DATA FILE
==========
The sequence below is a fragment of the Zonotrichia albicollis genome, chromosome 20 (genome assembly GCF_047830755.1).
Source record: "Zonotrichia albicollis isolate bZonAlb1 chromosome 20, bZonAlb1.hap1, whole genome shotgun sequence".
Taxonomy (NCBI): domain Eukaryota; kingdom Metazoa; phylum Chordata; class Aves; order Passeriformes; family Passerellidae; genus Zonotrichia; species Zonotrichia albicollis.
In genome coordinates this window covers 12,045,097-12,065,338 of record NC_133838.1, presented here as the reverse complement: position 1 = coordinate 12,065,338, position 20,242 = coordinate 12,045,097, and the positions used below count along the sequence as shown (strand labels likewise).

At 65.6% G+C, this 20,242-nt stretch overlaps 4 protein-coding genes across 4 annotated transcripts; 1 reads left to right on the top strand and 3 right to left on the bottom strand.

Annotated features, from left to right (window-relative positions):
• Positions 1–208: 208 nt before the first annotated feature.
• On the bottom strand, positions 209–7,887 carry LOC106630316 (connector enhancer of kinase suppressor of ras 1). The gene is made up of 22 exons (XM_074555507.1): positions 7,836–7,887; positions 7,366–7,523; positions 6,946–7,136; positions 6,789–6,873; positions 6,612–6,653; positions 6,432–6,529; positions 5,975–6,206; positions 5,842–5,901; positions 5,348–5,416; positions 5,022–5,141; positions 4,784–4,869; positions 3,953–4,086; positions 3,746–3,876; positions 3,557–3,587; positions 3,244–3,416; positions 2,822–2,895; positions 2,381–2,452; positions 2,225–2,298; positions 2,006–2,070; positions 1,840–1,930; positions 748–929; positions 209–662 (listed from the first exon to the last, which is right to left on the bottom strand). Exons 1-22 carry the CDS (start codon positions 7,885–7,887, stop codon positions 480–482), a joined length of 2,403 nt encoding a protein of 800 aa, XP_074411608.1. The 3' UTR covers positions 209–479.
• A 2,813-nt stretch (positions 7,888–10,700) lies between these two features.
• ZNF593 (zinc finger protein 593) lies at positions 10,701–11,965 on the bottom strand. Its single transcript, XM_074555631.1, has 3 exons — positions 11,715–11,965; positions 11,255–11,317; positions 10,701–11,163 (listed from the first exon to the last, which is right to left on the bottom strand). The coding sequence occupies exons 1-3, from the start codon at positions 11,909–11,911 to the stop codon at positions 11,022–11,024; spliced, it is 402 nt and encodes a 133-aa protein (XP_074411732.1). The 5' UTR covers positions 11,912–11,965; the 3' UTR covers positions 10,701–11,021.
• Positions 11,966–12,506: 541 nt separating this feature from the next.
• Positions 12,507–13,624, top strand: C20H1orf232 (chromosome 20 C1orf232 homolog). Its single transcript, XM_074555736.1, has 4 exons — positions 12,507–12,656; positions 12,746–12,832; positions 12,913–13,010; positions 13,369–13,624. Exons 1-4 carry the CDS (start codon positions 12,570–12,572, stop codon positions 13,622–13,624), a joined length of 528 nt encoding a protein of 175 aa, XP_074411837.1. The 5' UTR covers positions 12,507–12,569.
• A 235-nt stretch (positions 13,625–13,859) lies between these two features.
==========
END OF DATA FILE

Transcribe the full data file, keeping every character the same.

The sequence below is a fragment of the Zonotrichia albicollis genome, chromosome 20 (genome assembly GCF_047830755.1).
Source record: "Zonotrichia albicollis isolate bZonAlb1 chromosome 20, bZonAlb1.hap1, whole genome shotgun sequence".
Taxonomy (NCBI): domain Eukaryota; kingdom Metazoa; phylum Chordata; class Aves; order Passeriformes; family Passerellidae; genus Zonotrichia; species Zonotrichia albicollis.
In genome coordinates this window covers 12,045,097-12,065,338 of record NC_133838.1, presented here as the reverse complement: position 1 = coordinate 12,065,338, position 20,242 = coordinate 12,045,097, and the positions used below count along the sequence as shown (strand labels likewise).

At 65.6% G+C, this 20,242-nt stretch overlaps 4 protein-coding genes across 4 annotated transcripts; 1 reads left to right on the top strand and 3 right to left on the bottom strand.

Annotated features, from left to right (window-relative positions):
• Positions 1–208: 208 nt before the first annotated feature.
• On the bottom strand, positions 209–7,887 carry LOC106630316 (connector enhancer of kinase suppressor of ras 1). The gene is made up of 22 exons (XM_074555507.1): positions 7,836–7,887; positions 7,366–7,523; positions 6,946–7,136; positions 6,789–6,873; positions 6,612–6,653; positions 6,432–6,529; positions 5,975–6,206; positions 5,842–5,901; positions 5,348–5,416; positions 5,022–5,141; positions 4,784–4,869; positions 3,953–4,086; positions 3,746–3,876; positions 3,557–3,587; positions 3,244–3,416; positions 2,822–2,895; positions 2,381–2,452; positions 2,225–2,298; positions 2,006–2,070; positions 1,840–1,930; positions 748–929; positions 209–662 (listed from the first exon to the last, which is right to left on the bottom strand). Exons 1-22 carry the CDS (start codon positions 7,885–7,887, stop codon positions 480–482), a joined length of 2,403 nt encoding a protein of 800 aa, XP_074411608.1. The 3' UTR covers positions 209–479.
• A 2,813-nt stretch (positions 7,888–10,700) lies between these two features.
• ZNF593 (zinc finger protein 593) lies at positions 10,701–11,965 on the bottom strand. Its single transcript, XM_074555631.1, has 3 exons — positions 11,715–11,965; positions 11,255–11,317; positions 10,701–11,163 (listed from the first exon to the last, which is right to left on the bottom strand). The coding sequence occupies exons 1-3, from the start codon at positions 11,909–11,911 to the stop codon at positions 11,022–11,024; spliced, it is 402 nt and encodes a 133-aa protein (XP_074411732.1). The 5' UTR covers positions 11,912–11,965; the 3' UTR covers positions 10,701–11,021.
• Positions 11,966–12,506: 541 nt separating this feature from the next.
• Positions 12,507–13,624, top strand: C20H1orf232 (chromosome 20 C1orf232 homolog). Its single transcript, XM_074555736.1, has 4 exons — positions 12,507–12,656; positions 12,746–12,832; positions 12,913–13,010; positions 13,369–13,624. Exons 1-4 carry the CDS (start codon positions 12,570–12,572, stop codon positions 13,622–13,624), a joined length of 528 nt encoding a protein of 175 aa, XP_074411837.1. The 5' UTR covers positions 12,507–12,569.
• A 235-nt stretch (positions 13,625–13,859) lies between these two features.